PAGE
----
In multi-party conversations the mechanisms were found to be more complicated where 'current speaker selects next' is a possibility, and how frequently individual utterances are tailored for their turn 'sequential implicativeness'. The possibility of obtaining not only the next turn, but a series of turns (required for example in telling a joke or story) is documented in analyses of announcements and story prefaces. A certain economy in conversation could be located in the process whereby turns are allocated. That economy was directed at the 'turn commodity', but also in myriad other instances for example person identifiers and locators where minimal forms are utilized in an economic fashion.
Other collections of turn allocation mechanisms include use of 'repeats', the elision of lexical forms, the use of temporal regulators in turns including chuckles, 'uhm', ‘yuh know’, and ‘right’, the use of speech particles like ‘uh’, and ‘oh’, and other specifically short-syllabic devices that are consonant-prefaced like ‘tih’.
According to CA, the turn-taking system consists of two distinct components: the allocational mechanism which is responsible for distributing a turn (in any case), and the lexical components that parties utilize in filling that turn while remaining concurrently sequentially implicative to deal with the contigency in the process that will result in a subsequent turn allocation.
Turn constructional component
The turn constructional component describes basic units out of which turns are fashioned. These basic units are known as Turn construction unit or TCUs. Unit types include: lexical, clausal, phrasal, and sentential.
Turn allocational component
The turn allocational component describes how participants organize their interaction by distributing turns to speakers.
This focuses on how actions are ordered in conversation.
Talk tends to occur in responsive pairs; however, the pairs may be split over a sequence of turns.
A pair of turns may be understood as preliminary to the main course of action. For example, "Guess what!"/"What?" as preliminary to an announcement of some sort, or "What are you doing?"/"Nothing" as preliminary to an invitation or a request.
CA may reveal structural (i.e. practice-underwritten) preferences in conversation for some types of actions (within sequences of action) over other actions. For example, responsive actions which agree with, or accept, positions taken by a first action tend to be performed more straightforwardly and faster than actions that disagree with, or decline, those positions (Pomerantz 1984; Davidson 1984). One consequence of this is that agreement and acceptance are promoted over their alternatives, and are more likely to be the outcome of the sequence. Pre-sequences are also a component of preference organization and contribute to this outcome (Schegloff 2007).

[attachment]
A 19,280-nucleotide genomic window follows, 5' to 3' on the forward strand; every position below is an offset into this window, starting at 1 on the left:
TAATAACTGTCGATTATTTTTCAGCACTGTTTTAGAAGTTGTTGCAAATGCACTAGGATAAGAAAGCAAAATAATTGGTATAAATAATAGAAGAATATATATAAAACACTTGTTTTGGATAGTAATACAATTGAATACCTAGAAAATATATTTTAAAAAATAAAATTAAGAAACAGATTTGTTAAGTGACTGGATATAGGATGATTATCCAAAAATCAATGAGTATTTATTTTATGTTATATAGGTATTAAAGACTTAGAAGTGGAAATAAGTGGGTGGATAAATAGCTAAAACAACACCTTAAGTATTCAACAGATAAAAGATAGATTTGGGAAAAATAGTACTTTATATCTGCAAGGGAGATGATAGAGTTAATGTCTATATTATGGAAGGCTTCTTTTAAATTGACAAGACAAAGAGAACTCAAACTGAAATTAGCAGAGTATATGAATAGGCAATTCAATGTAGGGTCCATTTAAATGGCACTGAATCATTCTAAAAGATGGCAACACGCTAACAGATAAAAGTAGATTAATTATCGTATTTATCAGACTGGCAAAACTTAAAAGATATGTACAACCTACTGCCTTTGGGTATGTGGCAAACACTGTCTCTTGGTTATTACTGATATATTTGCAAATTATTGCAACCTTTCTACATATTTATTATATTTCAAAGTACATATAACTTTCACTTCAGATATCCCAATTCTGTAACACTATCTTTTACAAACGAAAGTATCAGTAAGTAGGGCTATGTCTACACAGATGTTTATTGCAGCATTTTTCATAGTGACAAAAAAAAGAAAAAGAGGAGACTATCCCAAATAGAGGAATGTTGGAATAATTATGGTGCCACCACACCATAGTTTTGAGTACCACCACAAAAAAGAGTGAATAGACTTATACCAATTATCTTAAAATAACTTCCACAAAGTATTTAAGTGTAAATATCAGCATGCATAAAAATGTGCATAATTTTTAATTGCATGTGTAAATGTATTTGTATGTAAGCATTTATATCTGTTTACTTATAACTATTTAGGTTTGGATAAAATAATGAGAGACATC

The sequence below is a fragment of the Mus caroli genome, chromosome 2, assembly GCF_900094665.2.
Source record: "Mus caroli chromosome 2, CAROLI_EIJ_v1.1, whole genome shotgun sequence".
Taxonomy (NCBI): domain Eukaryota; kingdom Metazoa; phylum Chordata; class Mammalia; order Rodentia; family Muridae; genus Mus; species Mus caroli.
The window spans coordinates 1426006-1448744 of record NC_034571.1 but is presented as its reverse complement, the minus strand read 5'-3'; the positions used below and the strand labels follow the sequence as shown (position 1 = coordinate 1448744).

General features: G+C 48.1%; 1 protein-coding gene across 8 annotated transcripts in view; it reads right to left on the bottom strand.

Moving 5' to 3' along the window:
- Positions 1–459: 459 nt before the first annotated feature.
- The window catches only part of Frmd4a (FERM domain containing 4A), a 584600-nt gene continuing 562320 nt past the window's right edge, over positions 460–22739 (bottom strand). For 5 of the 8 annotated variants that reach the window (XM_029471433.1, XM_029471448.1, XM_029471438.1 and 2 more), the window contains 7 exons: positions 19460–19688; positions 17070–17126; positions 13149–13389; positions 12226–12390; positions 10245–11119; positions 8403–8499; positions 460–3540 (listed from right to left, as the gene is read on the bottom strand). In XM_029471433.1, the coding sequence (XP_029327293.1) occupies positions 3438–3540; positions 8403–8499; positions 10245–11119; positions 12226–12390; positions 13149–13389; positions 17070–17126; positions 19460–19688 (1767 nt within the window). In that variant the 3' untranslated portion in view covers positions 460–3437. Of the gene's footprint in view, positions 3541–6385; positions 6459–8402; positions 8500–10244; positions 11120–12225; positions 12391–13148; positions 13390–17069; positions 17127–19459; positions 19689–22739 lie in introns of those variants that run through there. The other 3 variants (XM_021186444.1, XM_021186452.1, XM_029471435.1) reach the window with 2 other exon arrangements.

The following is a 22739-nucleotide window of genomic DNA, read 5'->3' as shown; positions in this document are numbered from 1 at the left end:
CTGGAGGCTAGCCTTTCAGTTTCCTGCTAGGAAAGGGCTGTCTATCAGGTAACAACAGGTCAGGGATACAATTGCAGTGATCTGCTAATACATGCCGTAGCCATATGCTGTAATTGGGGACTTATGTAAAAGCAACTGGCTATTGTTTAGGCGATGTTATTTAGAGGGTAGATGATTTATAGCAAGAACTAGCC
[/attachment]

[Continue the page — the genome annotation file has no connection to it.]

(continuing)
Repair organization describes how parties in conversation deal with problems in speaking, hearing, or understanding. Repair segments are classified by who initiates repair (self or other), by who resolves the problem (self or other), and by how it unfolds within a turn or a sequence of turns. The organisation of repair is also a self-righting mechanism in social interaction (Schegloff, Jefferson, and Sacks 1977). Participants in conversation seek to correct the trouble source by initiating self repair and a preference for self repair, the speaker of the trouble source, over other repair (Schegloff, Jefferson, and Sacks 1977). Self repair initiations can be placed in three locations in relation to the trouble source, in a first turn, a transition space or in a third turn (Schegloff, Jefferson, and Sacks 1977). Self initiators of repair in the same turn use different non-lexical speech perturbations, including: cut-offs, sound stretches and "uh's" (Schegloff, Jefferson, and Sacks 1977).